Why Unleashing an Angry Bear is Truly Nothing Compared to a Cute Bunny

roger_bannister  You probably already know that in 1954, Roger Bannister broke the four-minute mile barrier.

But I’m betting you might not know that he did it by telling himself the best-feeling, believable story possible.

That’s right – Roger Bannister was playing “Grow a Greater You”!

I’ll Bet Bugs Bunny Was Involved in This Somehow

How did Bannister tell himself the best-feeling, believable story possible?

By using rabbits to run his record-breaking mile.

I don’t know about you, but I think a bear would’ve been a far better choice.  Wouldn’t a hungry bear chasing Bannister have made him run faster than a bunny?

Oh, right.  It wasn’t that type of rabbit.

I Guess Roger Bannister Was Too Stupid to Listen to All the Experts

Actually, legend has it that someone tried to break the four-minute mile barrier before Bannister by tying himself to a bull.  You see, prior to Bannister’s accomplishment, the track and field establishment had declared a sub-four-minute mile impossible.  Doctors had decided that a human body simply couldn’t do it.  And, up to that point, everyone was correct.

Yet Bannister decided that he was close enough to accomplishing this “impossible” feat that playing “Grow a Greater You” was the only ingredient missing.

Bannister decided to use pace runners, or rabbits, to clandestinely push him during his attempt.  He asked fellow milers to run alongside him keeping the pace necessary to complete a mile in under four minutes.  Bannister’s trick was accomplished by having his pace runners swap out with each other often enough so their combined pace never slowed.

Bannister May Have Been the First To Achieve Track and Field Fame Playing “Grow a Greater You”

Bannister, with a pace runner always in his peripheral vision, was able to nudge his subconscious into believing he was able to keep running.  He told his subconscious brain the “truth”, as far as it knew, because here was another runner, right beside them, running at the same speed.  So, Bannister’s subconscious brain reasoned, why couldn’t Bannister keep running at that speed too?

Having pace runners, who swapped out with each other upon tiring, “fool” his subconscious brain, made Bannister’s pace believable.  And, since he was actually keeping a record-breaking speed, Bannister’s pace was also the best-feeling one possible.

It wouldn’t surprise me if, at the end of the race, Bannister’s subconscious brain said, “See!  We knew it we could do it all along!  Piece of cake!”

But He Definitely Wouldn’t Be the Last

Why do I think Bannister’s brain said that?  Because a whole lot of other miler’s subconscious brains said just that, right after Bannister’s achievement.  In fact, the new record only lasted forty-six days as John Landy ran it even faster less than two months later.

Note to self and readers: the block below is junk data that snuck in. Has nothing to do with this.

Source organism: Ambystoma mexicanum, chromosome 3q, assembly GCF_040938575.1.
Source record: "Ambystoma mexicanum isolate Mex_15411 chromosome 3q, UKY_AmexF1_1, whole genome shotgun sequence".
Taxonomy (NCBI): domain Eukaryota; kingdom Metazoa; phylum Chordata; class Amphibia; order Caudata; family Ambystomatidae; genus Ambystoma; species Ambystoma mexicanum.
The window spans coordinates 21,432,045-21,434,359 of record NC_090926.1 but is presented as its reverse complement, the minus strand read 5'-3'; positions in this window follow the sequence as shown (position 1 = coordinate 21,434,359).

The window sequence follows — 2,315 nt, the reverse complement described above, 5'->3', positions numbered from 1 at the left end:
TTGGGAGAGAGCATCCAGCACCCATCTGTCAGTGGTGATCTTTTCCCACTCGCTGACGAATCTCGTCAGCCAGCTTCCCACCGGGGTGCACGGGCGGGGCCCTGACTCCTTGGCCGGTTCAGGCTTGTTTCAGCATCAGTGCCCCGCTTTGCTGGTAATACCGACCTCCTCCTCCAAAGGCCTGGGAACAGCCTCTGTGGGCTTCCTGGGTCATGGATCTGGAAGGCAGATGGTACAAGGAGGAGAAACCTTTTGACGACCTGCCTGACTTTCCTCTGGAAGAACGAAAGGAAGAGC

Now?  Strong high school milers are able to break the four-minute mile barrier.  It’s become not only possible, but commonplace.

All because Roger Bannister started playing “Grow a Greater You” in 1946 and nudged his subconscious brain into believing it possible.  By showing himself the best-feeling, believable pace.

Your “Rabbit” is Ready and Waiting to Help You Manifest the “Impossible”

So I now ask you.  What do you currently consider impossible?

A loving relationship with a soul mate?  Financial abundance?  Career satisfaction?  A body you’ll keep the lights on to see?

What are you waiting for?  “Grow a Greater You” teaches you how to use “rabbits”, just like Roger Bannister, to demolish your “four-minute mile.”

See you at the finish line!

And stay tuned to this site for more tips and techniques for using new paradigms from quantum physics to align your beliefs with your desires and live out your dreams…

 

Posted in Grow a Greater You, Paradigms, Spirituality and tagged , , , , , , , , , , , , .

4 Comments

  1. At age 12,I was flat-footed and we all had to run bare-footed in gym classes, and while i was a very muscled, 170 lb, 5’10” athlete, I ran the 50 yard dash in 7.2 minutes (P-U, phew!) No way could I have done any better — especially since one guy did the same run in 5 minutes flat (he claimed it was 4.6 minutes but the coach said he dropped the watch or something.!)

    I’m no quitter but running was never my things — I threw balls farther than any other kid in my school — softball: 125 yards, hardball 135! Football 72 yards. …and I was big enough to intimidate the other guys, so NO ONE messed with me (thus, I never had to run from anyone!).

    • Thank you, Don, for sharing your unique history.

      I like it: either learn to run fast or have no reason to run.

    • And how nice of you to say so, John. Thank you.

      I’m honored you’ve allowed my article to hold valuable meaning for you.

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